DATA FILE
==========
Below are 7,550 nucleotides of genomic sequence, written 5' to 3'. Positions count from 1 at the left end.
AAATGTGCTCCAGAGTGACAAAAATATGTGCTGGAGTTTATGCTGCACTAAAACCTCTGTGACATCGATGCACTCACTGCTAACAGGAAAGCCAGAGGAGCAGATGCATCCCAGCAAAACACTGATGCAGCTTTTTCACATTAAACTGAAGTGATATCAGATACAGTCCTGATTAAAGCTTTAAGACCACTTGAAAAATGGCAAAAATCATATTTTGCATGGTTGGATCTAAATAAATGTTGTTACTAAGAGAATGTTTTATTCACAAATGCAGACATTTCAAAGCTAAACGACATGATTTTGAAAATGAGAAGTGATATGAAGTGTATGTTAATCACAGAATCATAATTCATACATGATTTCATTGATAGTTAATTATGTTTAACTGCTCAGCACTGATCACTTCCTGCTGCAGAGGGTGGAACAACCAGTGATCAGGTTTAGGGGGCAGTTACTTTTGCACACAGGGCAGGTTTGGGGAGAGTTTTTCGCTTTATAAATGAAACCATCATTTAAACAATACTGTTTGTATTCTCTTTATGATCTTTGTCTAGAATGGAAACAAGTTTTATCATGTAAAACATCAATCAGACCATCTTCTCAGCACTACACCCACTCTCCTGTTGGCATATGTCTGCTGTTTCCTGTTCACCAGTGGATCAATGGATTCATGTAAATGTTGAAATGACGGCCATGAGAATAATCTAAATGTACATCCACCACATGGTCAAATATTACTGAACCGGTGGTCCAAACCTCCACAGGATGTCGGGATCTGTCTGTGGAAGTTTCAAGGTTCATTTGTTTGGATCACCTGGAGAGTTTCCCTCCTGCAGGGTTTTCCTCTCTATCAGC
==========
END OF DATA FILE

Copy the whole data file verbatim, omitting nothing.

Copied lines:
Below are 7,550 nucleotides of genomic sequence, written 5' to 3'. Positions count from 1 at the left end.
AAATGTGCTCCAGAGTGACAAAAATATGTGCTGGAGTTTATGCTGCACTAAAACCTCTGTGACATCGATGCACTCACTGCTAACAGGAAAGCCAGAGGAGCAGATGCATCCCAGCAAAACACTGATGCAGCTTTTTCACATTAAACTGAAGTGATATCAGATACAGTCCTGATTAAAGCTTTAAGACCACTTGAAAAATGGCAAAAATCATATTTTGCATGGTTGGATCTAAATAAATGTTGTTACTAAGAGAATGTTTTATTCACAAATGCAGACATTTCAAAGCTAAACGACATGATTTTGAAAATGAGAAGTGATATGAAGTGTATGTTAATCACAGAATCATAATTCATACATGATTTCATTGATAGTTAATTATGTTTAACTGCTCAGCACTGATCACTTCCTGCTGCAGAGGGTGGAACAACCAGTGATCAGGTTTAGGGGGCAGTTACTTTTGCACACAGGGCAGGTTTGGGGAGAGTTTTTCGCTTTATAAATGAAACCATCATTTAAACAATACTGTTTGTATTCTCTTTATGATCTTTGTCTAGAATGGAAACAAGTTTTATCATGTAAAACATCAATCAGACCATCTTCTCAGCACTACACCCACTCTCCTGTTGGCATATGTCTGCTGTTTCCTGTTCACCAGTGGATCAATGGATTCATGTAAATGTTGAAATGACGGCCATGAGAATAATCTAAATGTACATCCACCACATGGTCAAATATTACTGAACCGGTGGTCCAAACCTCCACAGGATGTCGGGATCTGTCTGTGGAAGTTTCAAGGTTCATTTGTTTGGATCACCTGGAGAGTTTCCCTCCTGCAGGGTTTTCCTCTCTATCAGC